Israel cracks down on Jewish militants after arson attack
Israel has intensified its crackdown on Jewish extremists, jailing two high-profile ultranationalist Israelis for six months without charge and arresting additional suspects in West Bank settlement outposts, security authorities said.
The crackdown comes after a deadly July 31 firebomb attack on a Palestinian home in the West Bank that killed an 18-month-old boy and severely wounded his parents and brother. The boy's father died of his wounds on Saturday.
Authorities called the arson attack an act of "Jewish terrorism," and Israel's Security Cabinet approved the use of harsh measures to combat the trend, including administrative detention, which allows suspects to be held for lengthy periods without charge. The measure has been mainly used against Palestinians suspected of involvement in militant groups, and rarely against Israelis.
Palestinians have gone on hunger strike in recent years to protest against administrative detention, and today the family of Mohammed Allan, a Palestinian detainee who has refused food for 56 days, said his health is in danger.
Meir Ettinger, the grandson of the late US-born ultranationalist Rabbi Meir Kahane, and Eviatar Slonim, another Jewish extremist, were placed under administrative detention for their suspected involvement in an extremist Jewish organisation, the office of Israel's Defence Minister said.
The two, who are in their early 20s, were arrested last week. Another suspected Jewish extremist, Mordechai Mayer, was placed under six-month administrative detention last week.
Israeli human rights activists who advocate on behalf of Palestinians, as well as lawyers for the Israeli suspects, criticised the use of administrative detention, portraying it as a draconian measure intended to appease an Israeli public shocked at the firebomb attack.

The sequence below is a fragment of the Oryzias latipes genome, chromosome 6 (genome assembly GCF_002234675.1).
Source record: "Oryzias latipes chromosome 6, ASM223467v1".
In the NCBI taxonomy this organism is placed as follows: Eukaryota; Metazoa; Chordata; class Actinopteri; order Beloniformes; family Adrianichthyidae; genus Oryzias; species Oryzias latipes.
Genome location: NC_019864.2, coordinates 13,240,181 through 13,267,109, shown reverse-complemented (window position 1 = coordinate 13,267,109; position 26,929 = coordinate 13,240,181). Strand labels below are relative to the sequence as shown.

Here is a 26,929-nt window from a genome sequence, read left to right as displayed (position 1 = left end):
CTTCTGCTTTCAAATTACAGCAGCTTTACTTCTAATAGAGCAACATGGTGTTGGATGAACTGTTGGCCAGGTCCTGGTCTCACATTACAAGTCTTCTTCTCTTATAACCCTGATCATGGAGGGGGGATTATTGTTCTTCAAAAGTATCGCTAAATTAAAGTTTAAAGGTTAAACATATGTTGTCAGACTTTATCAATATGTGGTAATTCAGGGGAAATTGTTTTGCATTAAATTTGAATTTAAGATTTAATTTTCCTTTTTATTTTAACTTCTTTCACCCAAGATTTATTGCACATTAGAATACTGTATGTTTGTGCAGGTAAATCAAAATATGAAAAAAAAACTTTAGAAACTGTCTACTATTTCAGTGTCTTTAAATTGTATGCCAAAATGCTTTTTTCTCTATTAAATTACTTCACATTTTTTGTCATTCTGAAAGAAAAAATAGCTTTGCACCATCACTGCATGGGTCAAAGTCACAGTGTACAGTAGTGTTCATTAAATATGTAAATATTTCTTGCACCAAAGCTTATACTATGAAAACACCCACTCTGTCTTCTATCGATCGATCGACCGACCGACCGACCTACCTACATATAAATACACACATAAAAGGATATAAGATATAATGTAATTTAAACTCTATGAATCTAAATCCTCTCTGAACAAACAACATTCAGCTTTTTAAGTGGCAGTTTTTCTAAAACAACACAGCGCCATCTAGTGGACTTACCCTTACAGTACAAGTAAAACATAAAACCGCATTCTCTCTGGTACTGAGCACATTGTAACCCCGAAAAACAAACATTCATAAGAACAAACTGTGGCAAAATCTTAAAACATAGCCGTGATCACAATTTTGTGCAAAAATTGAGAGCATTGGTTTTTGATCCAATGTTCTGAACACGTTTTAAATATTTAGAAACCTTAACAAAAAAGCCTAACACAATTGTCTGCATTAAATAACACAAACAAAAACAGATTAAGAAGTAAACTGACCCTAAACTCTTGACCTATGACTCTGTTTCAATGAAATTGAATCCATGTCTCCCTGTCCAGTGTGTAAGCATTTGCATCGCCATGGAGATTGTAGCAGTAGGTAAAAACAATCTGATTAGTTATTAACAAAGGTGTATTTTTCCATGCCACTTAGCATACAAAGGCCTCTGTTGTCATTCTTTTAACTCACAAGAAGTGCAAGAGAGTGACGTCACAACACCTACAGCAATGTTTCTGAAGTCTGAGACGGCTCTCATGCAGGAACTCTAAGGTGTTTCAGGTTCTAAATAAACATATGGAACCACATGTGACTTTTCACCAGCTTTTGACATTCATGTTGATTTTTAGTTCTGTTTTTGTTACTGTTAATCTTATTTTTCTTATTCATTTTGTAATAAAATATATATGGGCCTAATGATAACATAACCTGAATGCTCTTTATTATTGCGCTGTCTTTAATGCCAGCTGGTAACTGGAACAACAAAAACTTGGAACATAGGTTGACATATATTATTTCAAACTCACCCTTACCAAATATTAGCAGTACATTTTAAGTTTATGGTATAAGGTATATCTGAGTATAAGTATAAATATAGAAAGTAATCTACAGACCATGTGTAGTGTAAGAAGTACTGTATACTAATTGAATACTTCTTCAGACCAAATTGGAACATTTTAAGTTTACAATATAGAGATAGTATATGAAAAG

"It is carried out based on an administrative order only, without indictment or trial, and the detainee cannot defend himself against the allegations as the evidence is classified," a statement by human rights group B'Tselem said.
"This measure is dangerous...for the entire legal system and for democracy," said Aharon Rozeh, a lawyer for Ettinger and Slonim, who said his clients were innocent.
Israel's Shin Bet security agency has accused Ettinger of leading an extremist Jewish movement that encouraged attacks on Palestinian property and Christian holy sites, including an arson attack on a well-known church near the Sea of Galilee in northern Israel.
In late July, Israel arrested five young Israelis in connection with the arson attack, including Mayer.
Israeli authorities also carried out arrest raids today in two West Bank settlement outposts. Israeli police spokeswoman Luba Samri would not say whether the arrests were linked to the arson attack. The arrests, carried out by a nationalist crime unit, were connected to "a number of events that occurred recently" in the West Bank, she said.